The Washington Post
By Ben Guarino
Tardigrades have a reputation as the toughest animals on the planet. Some of these microscopic invertebrates shrug off temperatures of minus 272 Celsius, one degree warmer than absolute zero. Other species can endure powerful radiation and the vacuum of space. In 2007, the European Space Agency sent 3,000 animals into low Earth orbit, where the tardigrades survived for 12 days on the outside of the capsule.
To a group of theoretical physicists, tardigrades were the perfect specimens to test life’s tenacity. “Life is pretty fragile if all your estimates are based on humans or dinosaurs,” said David Sloan, a theoretical cosmologist at Oxford University in Britain.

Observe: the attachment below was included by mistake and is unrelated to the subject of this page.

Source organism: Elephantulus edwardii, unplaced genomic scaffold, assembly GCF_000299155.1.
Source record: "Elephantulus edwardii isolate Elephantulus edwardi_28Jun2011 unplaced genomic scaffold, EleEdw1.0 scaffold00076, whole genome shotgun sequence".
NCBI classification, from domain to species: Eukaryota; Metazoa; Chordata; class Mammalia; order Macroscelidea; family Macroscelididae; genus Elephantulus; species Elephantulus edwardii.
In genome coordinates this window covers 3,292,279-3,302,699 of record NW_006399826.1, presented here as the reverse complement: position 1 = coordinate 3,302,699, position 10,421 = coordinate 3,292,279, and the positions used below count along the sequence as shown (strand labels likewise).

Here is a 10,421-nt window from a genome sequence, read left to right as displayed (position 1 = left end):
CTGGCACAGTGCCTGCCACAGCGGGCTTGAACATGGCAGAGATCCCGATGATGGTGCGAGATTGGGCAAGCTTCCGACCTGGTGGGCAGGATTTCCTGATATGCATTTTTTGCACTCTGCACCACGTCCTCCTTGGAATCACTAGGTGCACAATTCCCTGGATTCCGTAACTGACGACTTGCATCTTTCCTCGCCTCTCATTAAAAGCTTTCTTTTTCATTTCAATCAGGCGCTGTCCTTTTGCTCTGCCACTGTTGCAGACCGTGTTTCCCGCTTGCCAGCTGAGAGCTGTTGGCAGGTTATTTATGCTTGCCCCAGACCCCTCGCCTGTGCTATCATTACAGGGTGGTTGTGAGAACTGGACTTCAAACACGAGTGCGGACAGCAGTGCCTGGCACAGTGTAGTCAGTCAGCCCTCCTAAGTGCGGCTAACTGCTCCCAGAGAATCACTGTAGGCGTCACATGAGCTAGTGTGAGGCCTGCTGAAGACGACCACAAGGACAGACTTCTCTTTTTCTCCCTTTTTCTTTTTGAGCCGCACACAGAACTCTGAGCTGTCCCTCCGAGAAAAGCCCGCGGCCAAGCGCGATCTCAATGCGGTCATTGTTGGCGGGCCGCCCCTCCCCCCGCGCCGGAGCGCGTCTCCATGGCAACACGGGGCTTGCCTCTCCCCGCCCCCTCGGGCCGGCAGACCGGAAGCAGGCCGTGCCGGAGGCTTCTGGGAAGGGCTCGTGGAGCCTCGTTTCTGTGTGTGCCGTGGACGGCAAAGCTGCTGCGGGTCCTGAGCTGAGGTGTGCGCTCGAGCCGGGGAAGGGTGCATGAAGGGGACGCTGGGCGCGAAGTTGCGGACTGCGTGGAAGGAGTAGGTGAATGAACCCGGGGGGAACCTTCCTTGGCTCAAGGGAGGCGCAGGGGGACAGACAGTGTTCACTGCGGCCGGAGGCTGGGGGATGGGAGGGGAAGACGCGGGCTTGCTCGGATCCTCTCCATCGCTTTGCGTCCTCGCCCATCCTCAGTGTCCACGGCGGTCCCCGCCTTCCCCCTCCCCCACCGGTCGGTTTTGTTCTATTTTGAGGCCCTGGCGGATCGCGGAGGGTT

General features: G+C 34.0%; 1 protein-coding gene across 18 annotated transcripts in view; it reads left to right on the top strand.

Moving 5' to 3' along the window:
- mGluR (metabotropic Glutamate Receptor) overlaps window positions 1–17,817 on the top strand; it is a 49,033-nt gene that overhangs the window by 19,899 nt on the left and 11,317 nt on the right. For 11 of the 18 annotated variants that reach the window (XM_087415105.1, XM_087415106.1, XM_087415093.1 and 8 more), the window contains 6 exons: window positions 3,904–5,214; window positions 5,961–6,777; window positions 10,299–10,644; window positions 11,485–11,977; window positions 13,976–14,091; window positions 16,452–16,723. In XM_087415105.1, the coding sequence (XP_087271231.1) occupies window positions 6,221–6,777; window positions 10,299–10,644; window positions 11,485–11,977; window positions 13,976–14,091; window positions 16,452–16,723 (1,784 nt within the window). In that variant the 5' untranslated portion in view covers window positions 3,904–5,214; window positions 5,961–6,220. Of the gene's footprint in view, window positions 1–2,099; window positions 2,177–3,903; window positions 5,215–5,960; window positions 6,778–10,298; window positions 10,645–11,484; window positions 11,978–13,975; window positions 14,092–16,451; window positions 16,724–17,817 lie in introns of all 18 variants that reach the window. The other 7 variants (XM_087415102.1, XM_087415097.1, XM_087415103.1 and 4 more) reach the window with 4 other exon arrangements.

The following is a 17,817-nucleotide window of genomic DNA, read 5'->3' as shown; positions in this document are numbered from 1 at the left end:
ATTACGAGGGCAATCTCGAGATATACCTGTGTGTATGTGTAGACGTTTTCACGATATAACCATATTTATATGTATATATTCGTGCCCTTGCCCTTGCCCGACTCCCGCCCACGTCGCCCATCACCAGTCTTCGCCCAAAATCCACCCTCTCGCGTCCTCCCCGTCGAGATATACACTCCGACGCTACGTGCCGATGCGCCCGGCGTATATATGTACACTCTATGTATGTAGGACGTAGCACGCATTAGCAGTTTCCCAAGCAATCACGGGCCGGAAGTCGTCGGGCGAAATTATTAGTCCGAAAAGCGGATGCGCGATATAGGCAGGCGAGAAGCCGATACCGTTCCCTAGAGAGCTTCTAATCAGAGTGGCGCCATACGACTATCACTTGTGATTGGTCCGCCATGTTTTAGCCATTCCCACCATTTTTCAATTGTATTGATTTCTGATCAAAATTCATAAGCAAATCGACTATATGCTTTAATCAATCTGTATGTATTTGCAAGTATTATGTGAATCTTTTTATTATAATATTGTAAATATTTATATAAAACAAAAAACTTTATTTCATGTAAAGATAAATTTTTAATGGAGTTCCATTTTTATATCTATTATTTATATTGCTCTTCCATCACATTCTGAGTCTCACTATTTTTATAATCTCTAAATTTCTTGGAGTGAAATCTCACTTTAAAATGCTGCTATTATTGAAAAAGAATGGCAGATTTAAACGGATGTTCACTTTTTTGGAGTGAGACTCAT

The tardigrade lineage is ancient. “Tardigrade microfossils are reported from the Early Cambrian to the Early Cretaceous, 520 million to 100 million years ago,” said Ralph O. Schill, an expert on tardigrades at the University of Stuttgart in Germany who was not involved with this research. “They have seen the dinosaurs come and go.”